It's not hard to see why Australia are usually the darling of the cricketing world.
A culture of winning, a history of legendary players, everyone is paid well and the administration is rather settled.
Yet somehow, despite all of these natural advantages, Australian selectors just can't get their heads around T20.
Specifically, the triumvirate of Rod Marsh, Mark Waugh and Trevor Hohns have no clue as to what Australia's best T20 international team looks like. Given we are only weeks from the ICC World Twenty20, the reasonable man would see this as an issue.
It is not as though we haven't seen the impacts of this type of substandard planning before. Remember England's 2014 World Cup campaign?
It appears as though Australia see that as some kind of shining light rather than the abyss of clarity that it actually was. Let's take a look in detail at the Australian ICC World Twenty20 squad:
Steve Smith (c) — Takes over from Finch as the T20 skipper. Hard to argue that he is a better bet as captain but why do it now after Australia have just played a 3-match T20 series against India? England pulled this stunt when they sacked Alastair Cook just before the ODI World Cup. Instability is never a good thing. It becomes worse when it is the leader.
David Warner (v-c) — The world's best opener in any format. Nothing to see here.
Ashton Agar — Plenty to see here. An absolute shocker of a call. Rod Marsh has an Agar addiction. It is completely unjustified. The standard argument is that the squad is more "balanced" with a left-arm spinner. The brutal reality is that a good bowler will be a better prospect than a less-good bowler, irrespective of which arm they use.
Nathan Coulter-Nile — There is a world ICC trophy up for grabs and Australia have picked a player who hasn't stepped on a field since December due to injury. A ridiculous selection given the abundance of other fit all-rounders who did well in the Big Bash.
James Faulkner — The "Finisher" hasn't been in the best of form this summer but deserves to hold his place.
Aaron Finch — The world's number two T20I batsman according to the ICC. He isn't. He has also just lost his place as captain which can't be helping his confidence. However, he is a tough little cookie and I expect him to perform well if he actually gets a game. Will be fighting with Watson and possibly Khawaja for an openers spot.
John Hastings — Will be Australia's all rounder rock during the tournament. A dependable squad member.
Josh Hazlewood — Without Michell Starc out due to injury, Hazlewood will shoulder the burden of carrying the attack. Although, I'm not sure if bowling 4 overs a match allows you to carry anything?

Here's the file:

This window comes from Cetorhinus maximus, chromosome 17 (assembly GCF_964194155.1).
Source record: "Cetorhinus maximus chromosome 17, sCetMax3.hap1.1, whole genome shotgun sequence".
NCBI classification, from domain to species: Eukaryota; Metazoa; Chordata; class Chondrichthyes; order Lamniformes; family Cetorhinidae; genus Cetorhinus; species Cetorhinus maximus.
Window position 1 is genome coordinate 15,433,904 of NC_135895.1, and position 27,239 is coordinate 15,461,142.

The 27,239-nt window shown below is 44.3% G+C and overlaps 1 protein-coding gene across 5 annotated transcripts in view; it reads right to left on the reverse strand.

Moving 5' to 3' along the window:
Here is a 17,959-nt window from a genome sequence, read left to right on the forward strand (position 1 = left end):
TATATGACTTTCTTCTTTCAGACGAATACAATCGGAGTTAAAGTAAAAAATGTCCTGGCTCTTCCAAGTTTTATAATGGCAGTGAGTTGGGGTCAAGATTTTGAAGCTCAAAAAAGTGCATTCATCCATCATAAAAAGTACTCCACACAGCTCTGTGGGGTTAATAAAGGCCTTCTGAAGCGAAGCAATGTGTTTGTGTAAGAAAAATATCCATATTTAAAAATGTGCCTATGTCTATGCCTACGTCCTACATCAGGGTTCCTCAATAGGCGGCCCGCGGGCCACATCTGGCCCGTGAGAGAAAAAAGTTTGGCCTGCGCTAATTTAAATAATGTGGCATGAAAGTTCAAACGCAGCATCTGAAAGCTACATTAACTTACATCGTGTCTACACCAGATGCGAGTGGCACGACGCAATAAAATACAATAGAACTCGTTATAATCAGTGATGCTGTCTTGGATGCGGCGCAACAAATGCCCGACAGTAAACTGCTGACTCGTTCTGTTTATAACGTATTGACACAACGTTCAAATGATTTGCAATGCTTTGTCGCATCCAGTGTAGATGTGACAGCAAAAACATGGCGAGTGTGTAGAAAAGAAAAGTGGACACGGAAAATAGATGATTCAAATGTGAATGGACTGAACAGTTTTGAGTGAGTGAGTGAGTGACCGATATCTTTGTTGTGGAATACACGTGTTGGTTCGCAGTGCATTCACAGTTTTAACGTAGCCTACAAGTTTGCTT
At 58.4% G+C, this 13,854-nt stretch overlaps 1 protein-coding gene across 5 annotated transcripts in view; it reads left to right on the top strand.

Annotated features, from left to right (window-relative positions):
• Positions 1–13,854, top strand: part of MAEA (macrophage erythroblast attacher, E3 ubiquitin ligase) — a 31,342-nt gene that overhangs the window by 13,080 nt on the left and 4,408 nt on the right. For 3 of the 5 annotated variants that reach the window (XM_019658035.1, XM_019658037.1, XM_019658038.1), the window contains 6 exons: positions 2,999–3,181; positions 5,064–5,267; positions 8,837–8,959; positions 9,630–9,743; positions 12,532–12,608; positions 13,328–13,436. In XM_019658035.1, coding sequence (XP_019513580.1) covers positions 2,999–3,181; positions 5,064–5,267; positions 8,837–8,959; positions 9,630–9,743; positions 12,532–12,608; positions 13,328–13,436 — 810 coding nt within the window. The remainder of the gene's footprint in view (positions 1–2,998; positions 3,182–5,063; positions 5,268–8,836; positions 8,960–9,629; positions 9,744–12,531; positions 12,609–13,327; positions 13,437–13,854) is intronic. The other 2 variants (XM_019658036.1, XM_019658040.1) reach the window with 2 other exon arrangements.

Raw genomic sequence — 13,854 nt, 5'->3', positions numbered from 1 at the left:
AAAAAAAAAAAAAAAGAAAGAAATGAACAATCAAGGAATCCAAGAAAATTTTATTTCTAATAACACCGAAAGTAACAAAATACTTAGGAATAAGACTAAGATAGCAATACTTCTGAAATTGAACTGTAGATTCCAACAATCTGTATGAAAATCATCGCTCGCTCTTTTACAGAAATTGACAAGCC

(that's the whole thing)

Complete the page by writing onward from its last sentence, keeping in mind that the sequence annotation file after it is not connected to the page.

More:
Usman Khawaja — If he wasn't picked, there would have been riots in the streets. Usman makes 50s even when out of form.
Mitchell Marsh — Likely won't bat much given these are T20 matches, but his bowling will be handy.
Glenn Maxwell — Needs a big tournament after a disappointing summer and ODI series in New Zealand. Did not bowl much during the Big Bash, so it is not clear yet how the selectors view his role.
Peter Nevill — Comes in for Matthew Wade, despite not being able to get a game ahead of him for the Renegades in the Big Bash. If you want to replace Wade, then surely Tim Paine was a better bet?
Andrew Tye — One of the better bowlers in the Big Bash. Likely deserves his place on form.
Shane Watson — The giant of Australian white ball cricket. His bowling is likely to be as important than his batting. Speaking of batting, where does he come in? Open with Warner? Usman and Smith probably take spots 3 and 4. He is too low at number 5. Dilemmas.
Adam Zampa — Cameron Boyce was the incumbent and did nothing wrong. There is no dispute that Zampa is an exciting leg-spinner and knows how to run people out with his face, but is an ICC event the place to find out if he is ready for the next level?
Of course, for every strange selection, Australia have managed some absolute shockers of non-selection. Where is George Bailey? Why was Scott Boland given such a run during the summer if he is now not part of the squad?
Can anyone actually tell me what the best Australian team is, because it is not very obvious. Compounding this is that Australia have found themselves in the toughest group. It includes India, Pakistan and New Zealand.
This will not end well.